I could write pages and pages about the many plot elements and turns in Anatomy – the Lo-Grob-Afrikanets love triangle, the meanings of characters’ losses of body parts and relatives, and the many twists in gang and even drug trafficking relations – but what underlies everything, at least to my mind, is art and authenticity. Among some beautiful descriptions of winter (blizzards, blocks of ice sticking out of the Neva-like river, wind rattling in ventilation shafts, I love this northern, Petersburgesque stuff) and horrifying accounts of battles and abuse, some in the past, some in the present, are threads about art. Yesterday’s work included what I might call a rant (I love translating a good rant!) about art, praising cave art in Lascaux and taking Duchamp’s Fountain to task, while also referencing (for the second time) Piero Manzoni’s Artist’s Shit. God is gone, beauty is gone, Van Gogh is crying. Art has become an acquisition, something Lo and her fellow counterfeiters capitalize on in a consumer-oriented society that cares more about money and collections than appreciation of beauty and human beings… That society, which is geographically close but on another planet both socially and economically, treats people like the residents of 20/20 as disposable. And gang warfare, ethnic hatreds and ugly stereotypes, extreme poverty abound in 20/20. There’s a lot of extremely uncomfortable material in Anatomy. The book feels like a warning, a cautionary tale about what happens when the world goes off-kilter, when cans of crap are sold as art, and people don’t count. Of course there are many acts of kindness among friends and allies, not to mention some humor, and Kuznetsova’s characters aren’t all bad – more than anything, they’re people who’ve gone astray and have had little or no positive guidance in their lives – but it’s the bigger picture, the one that includes an absent God, a God who’s on the lam, that stays with me most. That and Fedya’s statement that the residents of 20/20 are like scraps of wood after a shipwreck. Indeed they are. Shipwreck. Fragmentation. Kuznetsova hammers on motifs like these, giving the novel a rhythm that doesn’t let the reader forget the trauma, the violence, and what’s missing in everyday lives.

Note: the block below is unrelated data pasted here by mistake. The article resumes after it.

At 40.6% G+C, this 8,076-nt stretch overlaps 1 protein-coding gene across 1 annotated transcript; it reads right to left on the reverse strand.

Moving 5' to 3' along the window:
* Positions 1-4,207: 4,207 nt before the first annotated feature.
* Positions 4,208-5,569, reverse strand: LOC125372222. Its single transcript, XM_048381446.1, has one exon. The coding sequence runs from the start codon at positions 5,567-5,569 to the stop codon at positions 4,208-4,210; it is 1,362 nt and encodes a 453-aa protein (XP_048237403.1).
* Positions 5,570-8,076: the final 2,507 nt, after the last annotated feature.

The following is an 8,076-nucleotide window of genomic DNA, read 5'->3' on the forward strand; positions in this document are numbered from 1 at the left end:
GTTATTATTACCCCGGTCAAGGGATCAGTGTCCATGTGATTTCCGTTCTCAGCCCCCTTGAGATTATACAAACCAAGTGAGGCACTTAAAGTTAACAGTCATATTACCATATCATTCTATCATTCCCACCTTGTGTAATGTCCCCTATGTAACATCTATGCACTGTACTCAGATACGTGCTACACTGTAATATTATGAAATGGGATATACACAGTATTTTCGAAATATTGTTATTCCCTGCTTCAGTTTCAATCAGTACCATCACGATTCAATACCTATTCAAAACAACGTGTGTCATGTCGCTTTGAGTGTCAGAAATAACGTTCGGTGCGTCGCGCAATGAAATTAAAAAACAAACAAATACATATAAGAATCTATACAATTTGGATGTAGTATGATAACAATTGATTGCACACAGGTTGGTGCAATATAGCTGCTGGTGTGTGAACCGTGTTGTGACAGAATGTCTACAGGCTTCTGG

I suppose that’s why Anatomy grabbed me so strongly the first time I read it: the novel kept me up at night, both as I read and as I considered what I was reading, thinking about the characters’ many sides, both as imaginary people who feel almost real and, even more as, well, literary devices created to convey the author’s messages. Anatomy still keeps me up because I still can’t forget about it. That’s not just because I’m translating and it’s not just that Kuznetsova writes about people on the margins who barely exist for most of the world, about haves and have-nots, about violence, about deep societal divisions, about things that shouldn’t happen. It’s because what she writes feels so phantasmagorically true and sad that it won’t leave me alone.